Tropical (Zehr, Hilgendorf, Knaff, Vaughn)
An investigation of the vertical wind shear forcing on the intensity and
track changes of Hurricane Erika has identified ten different environmental
vertical wind profiles, each of which are for consecutive time periods
of 12 to 45 hr, covering September 1-12, 1997. Those profiles evaluate
the mean wind over a 5 degree latitude radius circle around the tropical
cyclone (TC) center. Three different approaches are used. Numerical
model analyses, storm center IR average images, and high density satellite
winds are used. The results show that a two-level analysis of vertical
shear may at times be inadequate, and that the direction of vertical shear
is important to the analysis. The three methods combined with sea-surface
temperature analyses, observed intensity changes, and TC motion are shown
to fit a simple model approach.
A new project is planned for analysis of inner core upper winds from 1-minute
visible imagery. Training and planning meetings with Kelly Findeisen
(CSU graduate student), John Knaff, and Dr. William Grays project have
taken place. This project will focus on use of SRSO manual winds
in the inner core region of Hurricane Marilyn. SRSO imagery was collected
on 5 consecutive days with Hurricane Marilyn (1995). Dave Watson
is supporting this project with data processing and CD-ROM archiving.
Significant and interesting tropical cyclones were analyzed in near real
time. Such analyses included digital IR intensity analyses, storm
relative average images, and equatorial westerly wind burst analysis.
The tropical cyclones were located in both Northern and Southern Hemisphere
and included Hurricanes Guillermo, Linda, Nora, and Pauline in the eastern
Pacific, Typhoons Ivan, Joan, Keith and Paka in the western Pacific, and
Cyclones Pam, Ron and Susan in the South Pacific. Super typhoon Paka
which hit Guam with considerable damage and Cyclone Pam formed as twin
cyclones unusually far east in the central Pacific, in response to the
ongoing strong El Nino.
High resolution (10 sec) flight (10,000 ft) level observations form the
Air Force Reserve Hurricane Hunter C-130 reconnaissance flights for the
entire 1995 season have been obtained from the Hurricane Research Division,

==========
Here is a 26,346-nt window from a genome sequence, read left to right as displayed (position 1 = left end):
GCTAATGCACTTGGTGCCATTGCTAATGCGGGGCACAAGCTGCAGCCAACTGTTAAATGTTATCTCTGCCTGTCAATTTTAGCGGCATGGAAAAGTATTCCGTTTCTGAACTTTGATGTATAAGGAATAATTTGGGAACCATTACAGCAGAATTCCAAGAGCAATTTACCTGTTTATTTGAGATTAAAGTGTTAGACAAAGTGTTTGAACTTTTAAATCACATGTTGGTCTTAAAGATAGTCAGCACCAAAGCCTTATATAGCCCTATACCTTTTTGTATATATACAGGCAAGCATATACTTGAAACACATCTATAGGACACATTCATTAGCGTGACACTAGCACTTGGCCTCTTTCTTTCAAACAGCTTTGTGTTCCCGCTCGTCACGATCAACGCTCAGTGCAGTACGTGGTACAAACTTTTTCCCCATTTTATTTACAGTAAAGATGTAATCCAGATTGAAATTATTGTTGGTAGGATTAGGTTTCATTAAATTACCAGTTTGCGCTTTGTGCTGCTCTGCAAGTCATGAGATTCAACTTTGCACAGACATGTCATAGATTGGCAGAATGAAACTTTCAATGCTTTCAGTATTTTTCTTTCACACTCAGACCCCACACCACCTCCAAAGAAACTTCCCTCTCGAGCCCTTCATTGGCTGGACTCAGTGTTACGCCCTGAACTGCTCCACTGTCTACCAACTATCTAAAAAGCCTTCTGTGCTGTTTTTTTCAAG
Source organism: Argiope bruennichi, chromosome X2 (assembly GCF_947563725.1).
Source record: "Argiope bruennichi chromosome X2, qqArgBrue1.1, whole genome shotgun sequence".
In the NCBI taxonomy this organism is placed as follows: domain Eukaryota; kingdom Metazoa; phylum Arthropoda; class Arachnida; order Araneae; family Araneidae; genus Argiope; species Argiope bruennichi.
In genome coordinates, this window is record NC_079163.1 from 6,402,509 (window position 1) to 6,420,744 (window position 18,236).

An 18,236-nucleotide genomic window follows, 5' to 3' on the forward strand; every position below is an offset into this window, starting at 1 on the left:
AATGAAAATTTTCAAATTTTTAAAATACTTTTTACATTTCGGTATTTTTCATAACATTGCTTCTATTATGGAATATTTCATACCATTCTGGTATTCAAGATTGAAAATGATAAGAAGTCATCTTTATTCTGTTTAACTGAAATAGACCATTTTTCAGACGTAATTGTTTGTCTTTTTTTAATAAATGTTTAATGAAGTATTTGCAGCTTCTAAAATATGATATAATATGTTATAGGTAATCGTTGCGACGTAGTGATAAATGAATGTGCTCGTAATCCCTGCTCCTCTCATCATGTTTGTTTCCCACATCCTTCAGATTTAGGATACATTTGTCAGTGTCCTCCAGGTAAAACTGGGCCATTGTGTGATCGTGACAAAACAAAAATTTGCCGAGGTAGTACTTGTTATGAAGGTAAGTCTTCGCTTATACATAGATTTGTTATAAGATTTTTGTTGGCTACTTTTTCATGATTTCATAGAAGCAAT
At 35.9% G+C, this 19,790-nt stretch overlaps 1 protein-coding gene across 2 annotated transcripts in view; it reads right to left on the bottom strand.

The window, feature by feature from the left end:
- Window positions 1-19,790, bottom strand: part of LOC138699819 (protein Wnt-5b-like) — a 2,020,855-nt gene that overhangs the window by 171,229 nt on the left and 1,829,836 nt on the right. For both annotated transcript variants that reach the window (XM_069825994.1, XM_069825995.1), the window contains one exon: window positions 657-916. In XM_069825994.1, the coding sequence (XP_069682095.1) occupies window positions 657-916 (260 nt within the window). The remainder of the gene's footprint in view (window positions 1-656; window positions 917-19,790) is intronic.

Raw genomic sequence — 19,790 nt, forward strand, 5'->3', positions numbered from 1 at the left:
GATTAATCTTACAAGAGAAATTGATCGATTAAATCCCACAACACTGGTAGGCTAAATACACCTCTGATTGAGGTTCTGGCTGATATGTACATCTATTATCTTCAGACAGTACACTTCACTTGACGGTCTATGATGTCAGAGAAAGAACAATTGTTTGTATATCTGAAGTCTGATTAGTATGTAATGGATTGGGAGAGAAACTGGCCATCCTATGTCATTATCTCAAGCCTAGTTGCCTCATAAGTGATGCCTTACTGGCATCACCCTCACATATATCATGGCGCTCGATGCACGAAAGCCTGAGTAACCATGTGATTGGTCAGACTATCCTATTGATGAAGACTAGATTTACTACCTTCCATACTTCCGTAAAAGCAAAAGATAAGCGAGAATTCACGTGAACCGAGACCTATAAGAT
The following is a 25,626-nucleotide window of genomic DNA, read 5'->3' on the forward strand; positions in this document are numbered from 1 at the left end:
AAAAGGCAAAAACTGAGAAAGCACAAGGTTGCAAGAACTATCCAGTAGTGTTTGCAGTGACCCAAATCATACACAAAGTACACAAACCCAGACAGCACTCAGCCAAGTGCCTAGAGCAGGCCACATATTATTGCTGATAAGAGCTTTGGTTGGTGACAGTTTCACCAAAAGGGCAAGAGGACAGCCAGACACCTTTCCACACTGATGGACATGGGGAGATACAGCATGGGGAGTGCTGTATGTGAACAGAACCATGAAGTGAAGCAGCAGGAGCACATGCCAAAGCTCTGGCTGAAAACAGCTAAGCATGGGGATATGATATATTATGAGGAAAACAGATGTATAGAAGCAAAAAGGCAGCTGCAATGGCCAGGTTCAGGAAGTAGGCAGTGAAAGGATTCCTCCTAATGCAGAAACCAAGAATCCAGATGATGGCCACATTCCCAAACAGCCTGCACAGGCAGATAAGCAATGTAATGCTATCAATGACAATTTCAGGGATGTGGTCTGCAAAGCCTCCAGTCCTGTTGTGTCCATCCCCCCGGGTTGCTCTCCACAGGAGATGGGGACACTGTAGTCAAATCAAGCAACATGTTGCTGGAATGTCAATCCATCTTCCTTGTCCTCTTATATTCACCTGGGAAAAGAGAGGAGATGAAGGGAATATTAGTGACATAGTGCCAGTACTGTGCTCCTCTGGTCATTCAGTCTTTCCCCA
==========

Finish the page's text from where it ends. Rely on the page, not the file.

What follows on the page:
Miami. Previously, these data have been successfully converted to
MCIDAS format so that flight level information can be displayed along with
the satellite imagery. In addition, programs to place these data
in a storm relative position at common synoptic times (00Z, 06Z,
12Z, and 18Z) or snapshots, interpolate azimuthally around the storm in
a high resolution manner, and break these data into individual radial legs
have been successfully written.
Cloud track winds have been manually derived from rapid and super
rapid scan images for Erika 1997, and for Luis (1995) (for only one super
rapid scan period). Programs have been written to remove storm motion,
and place these data in similar storm relative synoptic snapshots.
It has been shown that data from the manually derived cloud track winds
derived the rapid and super rapid scan imagery, high resolution water vapor
winds from the University of Wisconsin, and the radially interpolated Air
Force C-130 reconnaissance can be combined to form a superior synoptic
and mesoscale wind analysis around Atlantic tropical cyclones. An
outline for a paper to be submitted to either Weather and Forecasting or
The Journal of Atmospheric and Ocean Technology discussing this methodology
has been created.
Work has begun on a case study of Hurricane Luis (1995). This study
will utilize the super rapid scan satellite imagery, Air Force reconnaissance
data, NCEP reanalysis data, and high resolution water vapor winds.
To date individual radial legs, and azimuthally interpolated synoptic snapshots
have been created using the flight level observations, and the water vapor
winds and NCEP reanalysis data have been obtained from various sources.
Seasonal predictions of Atlantic tropical cyclone activity for the 1998
hurricane season (LAD multiple linear regression forecast of Atlantic
tropical cyclone activity for 1998), and future El Nino/Southern Oscillation
conditions (Application of the El Nino - Southern Oscillation CLImatology
and PERsistence (CLIPER) forecasting scheme) were prepared in December
and were informally published in the Climate Predictions Centers Experimental
Long-Lead Forecast Bulletin.
Two Super Typhoons
occurring simultaneously in the West Pacific were studied, using GMS-5
satellite imagery. Ivan and Joan were the 8th and 9th
Super Typhoons to form this year in this area of the Pacific. It
was an unusual occurrence for two storms of this strength to occur at the
same time and both of them being so close to satellite subpoint.
Because of the close proximity to subpoint, the stadium effect (inward
sloping of the eyewall), can be seen. The outflows of the two storms
were unique also. Ivan's extends to the north-east while Joan's stretches
to the south-west. The significance of this, is that even with
their close proximity, the two outflows are not affecting one another.
Daily Global Analysis SST anomaly charts, a product of NOAA/NESDIS, show
that the storms produce a cold wake through upwelling. (Click on
image for full size display.)